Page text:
1879. From Charles Dickens Junior: "The London Encyclopaedia": "At the “Preussische[r] Adler,” just by the entrance into Wellclose-square, you will meet, as might be antici­pated, German sailors."


1881. From James Greenwood: "Low-Life Deeps", London, 1875:

The keepers of the dancing and singing rooms "down Ratcliff-way" share in the prevailing abhorrence of their class, for the objectionable persons who cannot drink like a pig without appearing as one, and take well-considered precautions against unpleasant results likely to arise therefrom. They employ their own police. By way of example, let us take the case of the Prussian Flag in Ship-alley. The Prussian Flag is probably as largely patronized as any public-house in the neighbourhood, to which is attached a free dancing-room. The nature of its business considered, it may claim to be regarded as a thoroughly well-conducted house, and it is evidently understood by those who frequent it that its managers are persons who will stand no nonsense. On the ground-floor there is a spacious and scrupuluously clean bar, and the bar space in front is partly occupied by a bagatelle-table for the innocent amusement of those who have neither taste nor talent for dancing. The dancing-room is upstairs.
On the occasion of my visit I was for a few moments in doubt as to the way to it. But while I was hesitating there came down a flight of stairs in the far corner two magnificent females, the one in a skirt of maroon-coloured velvet, and with a coronet of gold and pearls, and with a yellow "bandanna" [-122-] temporarily covering the broad expanse of shoulders, &c., which the extremely "low" body of her dress left bare. The other lady either was, or affected to be a daughter of Scotland, and wore a plaid silk dress, with a broad scarf of similar material crossing her bosom and fastened with a brooch at her hip. They were both hot and perspiring from recent exertions and had evidently retired from the festive scene in quest of refreshment. They passed the bar, however.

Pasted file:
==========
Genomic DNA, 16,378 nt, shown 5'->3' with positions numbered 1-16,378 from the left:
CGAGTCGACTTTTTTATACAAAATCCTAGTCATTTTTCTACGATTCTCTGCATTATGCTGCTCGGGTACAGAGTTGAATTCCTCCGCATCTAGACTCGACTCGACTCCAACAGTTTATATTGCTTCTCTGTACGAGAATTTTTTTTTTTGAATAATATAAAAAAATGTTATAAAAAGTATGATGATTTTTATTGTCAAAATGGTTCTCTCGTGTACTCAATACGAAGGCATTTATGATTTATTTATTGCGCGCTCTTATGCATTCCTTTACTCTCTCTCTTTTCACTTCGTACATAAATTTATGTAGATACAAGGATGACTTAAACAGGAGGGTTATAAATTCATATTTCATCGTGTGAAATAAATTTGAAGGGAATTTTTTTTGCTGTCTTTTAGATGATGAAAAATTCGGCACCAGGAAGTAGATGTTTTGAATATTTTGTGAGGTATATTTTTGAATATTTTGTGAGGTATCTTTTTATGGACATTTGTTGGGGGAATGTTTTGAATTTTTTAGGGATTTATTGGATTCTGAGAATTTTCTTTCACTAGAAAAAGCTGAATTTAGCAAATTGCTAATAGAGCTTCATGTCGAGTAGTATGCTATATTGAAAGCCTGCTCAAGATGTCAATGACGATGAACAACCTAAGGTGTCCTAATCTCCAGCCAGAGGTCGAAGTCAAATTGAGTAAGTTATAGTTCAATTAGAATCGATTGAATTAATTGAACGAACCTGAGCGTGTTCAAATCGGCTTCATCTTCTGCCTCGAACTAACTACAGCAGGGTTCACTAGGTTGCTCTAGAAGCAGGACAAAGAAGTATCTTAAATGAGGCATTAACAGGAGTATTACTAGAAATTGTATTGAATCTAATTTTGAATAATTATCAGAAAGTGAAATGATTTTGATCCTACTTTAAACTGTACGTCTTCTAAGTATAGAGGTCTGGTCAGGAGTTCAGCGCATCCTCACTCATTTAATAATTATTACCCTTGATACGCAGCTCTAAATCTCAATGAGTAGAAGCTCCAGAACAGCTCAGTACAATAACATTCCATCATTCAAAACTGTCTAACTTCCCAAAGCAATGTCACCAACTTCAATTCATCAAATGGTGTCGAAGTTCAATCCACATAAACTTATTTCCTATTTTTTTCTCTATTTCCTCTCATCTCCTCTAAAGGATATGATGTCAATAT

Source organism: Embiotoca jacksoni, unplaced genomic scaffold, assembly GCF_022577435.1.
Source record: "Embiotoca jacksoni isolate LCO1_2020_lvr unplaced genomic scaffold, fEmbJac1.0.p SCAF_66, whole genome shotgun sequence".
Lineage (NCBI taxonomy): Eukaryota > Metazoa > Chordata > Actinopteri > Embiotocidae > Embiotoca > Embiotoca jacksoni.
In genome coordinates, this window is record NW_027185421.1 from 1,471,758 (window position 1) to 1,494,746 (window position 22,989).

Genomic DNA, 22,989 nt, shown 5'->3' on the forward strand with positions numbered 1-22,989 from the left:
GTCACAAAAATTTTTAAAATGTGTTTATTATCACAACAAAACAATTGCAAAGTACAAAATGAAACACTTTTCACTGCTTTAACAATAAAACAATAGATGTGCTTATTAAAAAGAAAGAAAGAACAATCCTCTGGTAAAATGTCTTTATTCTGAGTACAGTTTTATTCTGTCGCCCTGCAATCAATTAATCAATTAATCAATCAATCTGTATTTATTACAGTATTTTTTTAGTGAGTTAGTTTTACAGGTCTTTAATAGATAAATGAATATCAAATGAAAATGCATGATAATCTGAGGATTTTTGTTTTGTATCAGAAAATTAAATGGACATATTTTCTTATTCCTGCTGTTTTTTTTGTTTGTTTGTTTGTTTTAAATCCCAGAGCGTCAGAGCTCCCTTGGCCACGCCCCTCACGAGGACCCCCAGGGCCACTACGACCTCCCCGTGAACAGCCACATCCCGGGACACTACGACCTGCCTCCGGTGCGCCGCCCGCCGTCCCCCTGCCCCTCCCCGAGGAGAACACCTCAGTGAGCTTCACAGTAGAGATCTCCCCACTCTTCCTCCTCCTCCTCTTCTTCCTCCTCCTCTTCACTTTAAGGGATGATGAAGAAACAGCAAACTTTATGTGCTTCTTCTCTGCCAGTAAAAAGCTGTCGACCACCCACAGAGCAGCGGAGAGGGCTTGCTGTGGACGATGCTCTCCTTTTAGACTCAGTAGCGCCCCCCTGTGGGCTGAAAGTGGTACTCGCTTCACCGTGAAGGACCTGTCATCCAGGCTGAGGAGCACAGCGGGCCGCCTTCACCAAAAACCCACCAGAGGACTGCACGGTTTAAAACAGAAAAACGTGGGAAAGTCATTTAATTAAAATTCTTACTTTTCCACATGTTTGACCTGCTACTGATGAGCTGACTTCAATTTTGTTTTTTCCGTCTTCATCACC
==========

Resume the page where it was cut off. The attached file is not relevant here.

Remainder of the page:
"Going to have a drop of brandy, Beller ?" remarked a hawk-eyed young fellow with a hook-nose and a meerschaum pipe, and who was drinking at the bar.
"It won't run to it just as yet," replied Beller, ruefully.
Seated on a corner of a table by the door was an old fellow with a basket containing something covered with a cloth, and approaching him one of the gorgeously attired females asked him for a "penn'orth," whereon he put aside the cloth and disclosed a tin pot full of peas boiled and still smoking hot. A "penn'orth" was a small saucerful, peppered, and well soused with vinegar.
"A penn'orth for you too, miss ?" asked the old man to the syren in tartan.
"Ain't got the coin," as briefly she replied; "I'm goin' snacks with Poll," which she did, for Poll having devoured half the peas handed the saucer and the leaden spoon to Bella, who disposed of them in three mouthfuls, and after this economical refection the ladies made for the stairs again, I following in their wake.
The dancing-room, if not lofty, was spacious - sixty feet by thirty at least, with, at the far end of it, a refreshment bar resplendently painted, and gilt with looking-glass panels. At the end nearest the door was the space set apart for the musicians - a contrivance in shape and size closely resembling a corn bin perched up against the wall, and containing the performers, four in number, artistes of the street musician [-123-] type, and who wore their caps and hats and took advantage of their short spells of rest to smoke short pipes and regale on beer from a quart pot. Above the heads of the musicians, dangling from nails in the wall, were four or five gorgeous hats and bonnets, the property of as many female frequenters of the room, and who with a praiseworthy regard for coolness as well as economy, preferred to disport themselves with their tresses unencumbered. Of the tender sex present, with a few exceptions, they were all of the Poll and Bella sisterhood, in flashing silks and satins, and with bare arms and shoulders; but one and all, and there must have been at least fifty of them, of exactly the stamp as regards manner and language as though they were cast in one mould. The same brutal, expressionless mouth, dead to everything but the intaking of brandy and gin and the outletting of foulest blasphemy, the same transparent mask of abandonment to the fun in progress, and through which unmistakably and invariably appeared a restless impatience of all frivolity that impeded business, and the cold, calculating sharp look-out for the main chance, and which was no more quenched or even tamed by the measures of strong drink, swallowed at the expense of the victims marked as fair prey, than fire may be quenched with oil.